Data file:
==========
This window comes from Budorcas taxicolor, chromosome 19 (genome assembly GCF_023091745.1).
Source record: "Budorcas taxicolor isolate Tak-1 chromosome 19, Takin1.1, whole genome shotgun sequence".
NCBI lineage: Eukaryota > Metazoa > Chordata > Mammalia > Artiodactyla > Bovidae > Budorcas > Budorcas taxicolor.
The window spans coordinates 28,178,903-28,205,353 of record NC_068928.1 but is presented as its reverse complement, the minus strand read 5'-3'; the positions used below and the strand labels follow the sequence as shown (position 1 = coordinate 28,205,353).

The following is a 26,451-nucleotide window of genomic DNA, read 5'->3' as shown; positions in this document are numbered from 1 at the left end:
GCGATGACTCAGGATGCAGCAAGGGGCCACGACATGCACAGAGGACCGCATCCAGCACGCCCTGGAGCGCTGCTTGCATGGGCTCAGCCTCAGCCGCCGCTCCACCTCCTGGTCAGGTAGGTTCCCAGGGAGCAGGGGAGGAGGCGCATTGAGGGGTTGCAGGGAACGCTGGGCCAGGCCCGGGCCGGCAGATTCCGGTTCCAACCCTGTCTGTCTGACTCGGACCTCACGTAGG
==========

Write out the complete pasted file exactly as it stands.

This window comes from Budorcas taxicolor, chromosome 19 (genome assembly GCF_023091745.1).
Source record: "Budorcas taxicolor isolate Tak-1 chromosome 19, Takin1.1, whole genome shotgun sequence".
NCBI lineage: Eukaryota > Metazoa > Chordata > Mammalia > Artiodactyla > Bovidae > Budorcas > Budorcas taxicolor.
The window spans coordinates 28,178,903-28,205,353 of record NC_068928.1 but is presented as its reverse complement, the minus strand read 5'-3'; the positions used below and the strand labels follow the sequence as shown (position 1 = coordinate 28,205,353).

The following is a 26,451-nucleotide window of genomic DNA, read 5'->3' as shown; positions in this document are numbered from 1 at the left end:
GCGATGACTCAGGATGCAGCAAGGGGCCACGACATGCACAGAGGACCGCATCCAGCACGCCCTGGAGCGCTGCTTGCATGGGCTCAGCCTCAGCCGCCGCTCCACCTCCTGGTCAGGTAGGTTCCCAGGGAGCAGGGGAGGAGGCGCATTGAGGGGTTGCAGGGAACGCTGGGCCAGGCCCGGGCCGGCAGATTCCGGTTCCAACCCTGTCTGTCTGACTCGGACCTCACGTAGG